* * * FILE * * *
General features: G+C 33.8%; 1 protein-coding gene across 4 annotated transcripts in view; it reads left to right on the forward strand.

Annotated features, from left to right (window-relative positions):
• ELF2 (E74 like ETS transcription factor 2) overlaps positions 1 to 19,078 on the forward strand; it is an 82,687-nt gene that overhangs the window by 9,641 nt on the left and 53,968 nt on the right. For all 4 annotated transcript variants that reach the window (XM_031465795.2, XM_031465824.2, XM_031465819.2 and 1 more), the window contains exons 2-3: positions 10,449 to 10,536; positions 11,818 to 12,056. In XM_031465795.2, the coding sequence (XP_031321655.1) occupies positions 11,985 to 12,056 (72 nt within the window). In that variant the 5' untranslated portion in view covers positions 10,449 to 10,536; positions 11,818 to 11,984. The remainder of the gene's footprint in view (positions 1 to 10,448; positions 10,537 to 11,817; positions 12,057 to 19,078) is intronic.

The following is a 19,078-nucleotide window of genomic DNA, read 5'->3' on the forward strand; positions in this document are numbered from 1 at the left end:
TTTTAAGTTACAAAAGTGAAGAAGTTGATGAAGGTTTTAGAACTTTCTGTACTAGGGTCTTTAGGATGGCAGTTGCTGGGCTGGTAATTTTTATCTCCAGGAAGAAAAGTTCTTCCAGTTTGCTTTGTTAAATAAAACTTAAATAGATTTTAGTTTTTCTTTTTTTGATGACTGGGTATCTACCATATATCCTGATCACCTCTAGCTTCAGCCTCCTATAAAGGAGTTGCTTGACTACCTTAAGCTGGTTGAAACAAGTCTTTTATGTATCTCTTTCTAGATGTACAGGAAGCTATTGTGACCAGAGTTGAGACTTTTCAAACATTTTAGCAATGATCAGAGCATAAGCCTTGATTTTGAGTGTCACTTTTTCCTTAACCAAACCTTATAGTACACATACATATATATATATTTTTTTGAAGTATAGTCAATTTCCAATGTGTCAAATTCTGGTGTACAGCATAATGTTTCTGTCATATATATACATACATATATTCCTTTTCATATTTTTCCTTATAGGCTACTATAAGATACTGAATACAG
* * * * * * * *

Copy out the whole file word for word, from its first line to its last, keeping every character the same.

General features: G+C 33.8%; 1 protein-coding gene across 4 annotated transcripts in view; it reads left to right on the forward strand.

Annotated features, from left to right (window-relative positions):
• ELF2 (E74 like ETS transcription factor 2) overlaps positions 1 to 19,078 on the forward strand; it is an 82,687-nt gene that overhangs the window by 9,641 nt on the left and 53,968 nt on the right. For all 4 annotated transcript variants that reach the window (XM_031465795.2, XM_031465824.2, XM_031465819.2 and 1 more), the window contains exons 2-3: positions 10,449 to 10,536; positions 11,818 to 12,056. In XM_031465795.2, the coding sequence (XP_031321655.1) occupies positions 11,985 to 12,056 (72 nt within the window). In that variant the 5' untranslated portion in view covers positions 10,449 to 10,536; positions 11,818 to 11,984. The remainder of the gene's footprint in view (positions 1 to 10,448; positions 10,537 to 11,817; positions 12,057 to 19,078) is intronic.

The following is a 19,078-nucleotide window of genomic DNA, read 5'->3' on the forward strand; positions in this document are numbered from 1 at the left end:
TTTTAAGTTACAAAAGTGAAGAAGTTGATGAAGGTTTTAGAACTTTCTGTACTAGGGTCTTTAGGATGGCAGTTGCTGGGCTGGTAATTTTTATCTCCAGGAAGAAAAGTTCTTCCAGTTTGCTTTGTTAAATAAAACTTAAATAGATTTTAGTTTTTCTTTTTTTGATGACTGGGTATCTACCATATATCCTGATCACCTCTAGCTTCAGCCTCCTATAAAGGAGTTGCTTGACTACCTTAAGCTGGTTGAAACAAGTCTTTTATGTATCTCTTTCTAGATGTACAGGAAGCTATTGTGACCAGAGTTGAGACTTTTCAAACATTTTAGCAATGATCAGAGCATAAGCCTTGATTTTGAGTGTCACTTTTTCCTTAACCAAACCTTATAGTACACATACATATATATATATTTTTTTGAAGTATAGTCAATTTCCAATGTGTCAAATTCTGGTGTACAGCATAATGTTTCTGTCATATATATACATACATATATTCCTTTTCATATTTTTCCTTATAGGCTACTATAAGATACTGAATACAG